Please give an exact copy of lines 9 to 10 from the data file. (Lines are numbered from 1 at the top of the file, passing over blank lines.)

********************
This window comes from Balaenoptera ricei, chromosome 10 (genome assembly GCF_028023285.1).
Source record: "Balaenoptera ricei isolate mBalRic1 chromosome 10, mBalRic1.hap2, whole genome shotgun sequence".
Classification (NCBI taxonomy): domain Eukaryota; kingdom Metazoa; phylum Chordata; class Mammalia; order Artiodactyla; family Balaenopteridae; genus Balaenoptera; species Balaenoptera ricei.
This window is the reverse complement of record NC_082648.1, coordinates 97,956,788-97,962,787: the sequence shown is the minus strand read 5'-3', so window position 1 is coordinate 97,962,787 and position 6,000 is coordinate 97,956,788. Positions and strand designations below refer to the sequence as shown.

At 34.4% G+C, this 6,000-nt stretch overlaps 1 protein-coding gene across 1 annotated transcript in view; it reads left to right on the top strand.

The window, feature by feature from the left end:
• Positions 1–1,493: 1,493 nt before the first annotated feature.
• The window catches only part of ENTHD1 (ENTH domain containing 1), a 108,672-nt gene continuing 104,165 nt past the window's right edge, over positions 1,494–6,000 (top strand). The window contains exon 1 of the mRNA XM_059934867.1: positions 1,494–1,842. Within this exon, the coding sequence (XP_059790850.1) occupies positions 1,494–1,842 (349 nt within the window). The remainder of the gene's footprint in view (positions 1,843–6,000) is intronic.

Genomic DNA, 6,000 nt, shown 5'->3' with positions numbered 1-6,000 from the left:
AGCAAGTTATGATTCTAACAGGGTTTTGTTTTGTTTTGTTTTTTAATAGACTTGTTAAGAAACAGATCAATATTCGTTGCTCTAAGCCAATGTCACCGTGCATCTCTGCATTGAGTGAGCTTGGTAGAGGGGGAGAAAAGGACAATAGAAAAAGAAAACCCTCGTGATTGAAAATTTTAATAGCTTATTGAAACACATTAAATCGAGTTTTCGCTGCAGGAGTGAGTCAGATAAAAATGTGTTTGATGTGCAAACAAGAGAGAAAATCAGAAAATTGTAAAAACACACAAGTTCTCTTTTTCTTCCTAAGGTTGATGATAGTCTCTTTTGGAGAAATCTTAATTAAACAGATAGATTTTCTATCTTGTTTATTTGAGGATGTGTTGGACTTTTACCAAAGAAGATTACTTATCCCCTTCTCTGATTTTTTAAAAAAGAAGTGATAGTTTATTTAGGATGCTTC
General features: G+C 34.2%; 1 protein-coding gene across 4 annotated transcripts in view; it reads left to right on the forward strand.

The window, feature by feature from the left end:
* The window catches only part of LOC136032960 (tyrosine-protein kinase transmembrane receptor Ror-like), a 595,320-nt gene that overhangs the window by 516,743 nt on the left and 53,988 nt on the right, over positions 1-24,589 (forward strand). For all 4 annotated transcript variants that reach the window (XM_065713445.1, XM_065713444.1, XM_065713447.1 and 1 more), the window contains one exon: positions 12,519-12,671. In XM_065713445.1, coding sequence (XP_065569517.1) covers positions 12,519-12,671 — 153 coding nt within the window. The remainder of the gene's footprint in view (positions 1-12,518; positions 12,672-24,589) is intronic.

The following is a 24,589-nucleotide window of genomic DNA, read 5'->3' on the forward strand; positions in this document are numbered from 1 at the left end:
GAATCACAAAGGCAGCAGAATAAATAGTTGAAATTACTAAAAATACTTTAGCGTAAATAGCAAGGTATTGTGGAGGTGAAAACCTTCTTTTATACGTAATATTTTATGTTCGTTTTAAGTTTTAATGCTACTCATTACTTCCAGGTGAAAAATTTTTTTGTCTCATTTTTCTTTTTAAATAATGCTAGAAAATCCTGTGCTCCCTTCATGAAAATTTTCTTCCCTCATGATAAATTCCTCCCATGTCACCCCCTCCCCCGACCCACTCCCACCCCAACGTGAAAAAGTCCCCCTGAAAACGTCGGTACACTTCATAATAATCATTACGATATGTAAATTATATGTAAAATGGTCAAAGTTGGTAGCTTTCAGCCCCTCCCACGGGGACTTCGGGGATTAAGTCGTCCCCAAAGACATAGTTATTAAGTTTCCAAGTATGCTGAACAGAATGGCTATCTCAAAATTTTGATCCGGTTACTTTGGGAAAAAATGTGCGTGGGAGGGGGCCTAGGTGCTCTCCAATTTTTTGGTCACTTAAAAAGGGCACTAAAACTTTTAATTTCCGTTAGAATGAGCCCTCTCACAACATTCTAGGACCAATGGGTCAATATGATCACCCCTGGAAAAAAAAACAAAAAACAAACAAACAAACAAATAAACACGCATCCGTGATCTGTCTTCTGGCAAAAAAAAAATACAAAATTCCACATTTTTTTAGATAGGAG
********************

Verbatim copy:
Genomic DNA, 6,000 nt, shown 5'->3' with positions numbered 1-6,000 from the left:
AGCAAGTTATGATTCTAACAGGGTTTTGTTTTGTTTTGTTTTTTAATAGACTTGTTAAGAAACAGATCAATATTCGTTGCTCTAAGCCAATGTCACCGTGCATCTCTGCATTGAGTGAGCTTGGTAGAGGGGGAGAAAAGGACAATAGAAAAAGAAAACCCTCGTGATTGAAAATTTTAATAGCTTATTGAAACACATTAAATCGAGTTTTCGCTGCAGGAGTGAGTCAGATAAAAATGTGTTTGATGTGCAAACAAGAGAGAAAATCAGAAAATTGTAAAAACACACAAGTTCTCTTTTTCTTCCTAAGGTTGATGATAGTCTCTTTTGGAGAAATCTTAATTAAACAGATAGATTTTCTATCTTGTTTATTTGAGGATGTGTTGGACTTTTACCAAAGAAGATTACTTATCCCCTTCTCTGATTTTTTAAAAAAGAAGTGATAGTTTATTTAGGATGCTTC